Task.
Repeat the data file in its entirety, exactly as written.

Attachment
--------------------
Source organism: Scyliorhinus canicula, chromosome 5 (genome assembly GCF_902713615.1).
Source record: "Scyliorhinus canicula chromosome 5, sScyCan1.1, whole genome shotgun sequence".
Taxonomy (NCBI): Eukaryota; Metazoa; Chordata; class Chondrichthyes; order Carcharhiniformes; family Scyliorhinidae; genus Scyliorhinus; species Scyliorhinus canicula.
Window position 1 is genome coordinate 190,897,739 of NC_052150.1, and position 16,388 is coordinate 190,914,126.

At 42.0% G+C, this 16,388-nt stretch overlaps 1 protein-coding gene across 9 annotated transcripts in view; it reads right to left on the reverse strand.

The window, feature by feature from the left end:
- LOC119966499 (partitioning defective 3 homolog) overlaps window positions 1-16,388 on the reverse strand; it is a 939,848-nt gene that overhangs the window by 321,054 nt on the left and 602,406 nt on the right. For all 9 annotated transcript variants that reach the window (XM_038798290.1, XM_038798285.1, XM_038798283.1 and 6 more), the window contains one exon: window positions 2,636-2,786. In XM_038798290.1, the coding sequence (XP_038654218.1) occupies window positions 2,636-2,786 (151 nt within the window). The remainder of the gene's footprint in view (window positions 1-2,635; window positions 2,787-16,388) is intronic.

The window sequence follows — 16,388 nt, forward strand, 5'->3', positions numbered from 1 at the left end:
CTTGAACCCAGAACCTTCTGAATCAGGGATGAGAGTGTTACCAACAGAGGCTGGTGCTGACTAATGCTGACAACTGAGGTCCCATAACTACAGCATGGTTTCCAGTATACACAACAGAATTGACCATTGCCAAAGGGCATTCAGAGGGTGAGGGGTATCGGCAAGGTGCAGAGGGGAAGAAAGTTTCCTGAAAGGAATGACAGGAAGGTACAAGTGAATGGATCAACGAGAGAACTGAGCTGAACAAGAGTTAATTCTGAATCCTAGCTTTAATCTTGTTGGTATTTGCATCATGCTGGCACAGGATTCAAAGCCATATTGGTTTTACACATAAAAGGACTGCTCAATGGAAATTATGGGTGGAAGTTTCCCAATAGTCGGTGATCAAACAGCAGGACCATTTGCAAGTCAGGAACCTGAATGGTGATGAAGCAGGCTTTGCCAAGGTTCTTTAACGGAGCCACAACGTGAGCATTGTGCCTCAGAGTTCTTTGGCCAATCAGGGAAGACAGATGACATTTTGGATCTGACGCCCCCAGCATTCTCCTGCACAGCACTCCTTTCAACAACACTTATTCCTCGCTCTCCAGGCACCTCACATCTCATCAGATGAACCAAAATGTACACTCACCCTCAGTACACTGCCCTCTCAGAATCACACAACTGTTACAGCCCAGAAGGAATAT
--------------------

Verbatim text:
Source organism: Scyliorhinus canicula, chromosome 5 (genome assembly GCF_902713615.1).
Source record: "Scyliorhinus canicula chromosome 5, sScyCan1.1, whole genome shotgun sequence".
Taxonomy (NCBI): Eukaryota; Metazoa; Chordata; class Chondrichthyes; order Carcharhiniformes; family Scyliorhinidae; genus Scyliorhinus; species Scyliorhinus canicula.
Window position 1 is genome coordinate 190,897,739 of NC_052150.1, and position 16,388 is coordinate 190,914,126.

At 42.0% G+C, this 16,388-nt stretch overlaps 1 protein-coding gene across 9 annotated transcripts in view; it reads right to left on the reverse strand.

The window, feature by feature from the left end:
- LOC119966499 (partitioning defective 3 homolog) overlaps window positions 1-16,388 on the reverse strand; it is a 939,848-nt gene that overhangs the window by 321,054 nt on the left and 602,406 nt on the right. For all 9 annotated transcript variants that reach the window (XM_038798290.1, XM_038798285.1, XM_038798283.1 and 6 more), the window contains one exon: window positions 2,636-2,786. In XM_038798290.1, the coding sequence (XP_038654218.1) occupies window positions 2,636-2,786 (151 nt within the window). The remainder of the gene's footprint in view (window positions 1-2,635; window positions 2,787-16,388) is intronic.

The window sequence follows — 16,388 nt, forward strand, 5'->3', positions numbered from 1 at the left end:
CTTGAACCCAGAACCTTCTGAATCAGGGATGAGAGTGTTACCAACAGAGGCTGGTGCTGACTAATGCTGACAACTGAGGTCCCATAACTACAGCATGGTTTCCAGTATACACAACAGAATTGACCATTGCCAAAGGGCATTCAGAGGGTGAGGGGTATCGGCAAGGTGCAGAGGGGAAGAAAGTTTCCTGAAAGGAATGACAGGAAGGTACAAGTGAATGGATCAACGAGAGAACTGAGCTGAACAAGAGTTAATTCTGAATCCTAGCTTTAATCTTGTTGGTATTTGCATCATGCTGGCACAGGATTCAAAGCCATATTGGTTTTACACATAAAAGGACTGCTCAATGGAAATTATGGGTGGAAGTTTCCCAATAGTCGGTGATCAAACAGCAGGACCATTTGCAAGTCAGGAACCTGAATGGTGATGAAGCAGGCTTTGCCAAGGTTCTTTAACGGAGCCACAACGTGAGCATTGTGCCTCAGAGTTCTTTGGCCAATCAGGGAAGACAGATGACATTTTGGATCTGACGCCCCCAGCATTCTCCTGCACAGCACTCCTTTCAACAACACTTATTCCTCGCTCTCCAGGCACCTCACATCTCATCAGATGAACCAAAATGTACACTCACCCTCAGTACACTGCCCTCTCAGAATCACACAACTGTTACAGCCCAGAAGGAATAT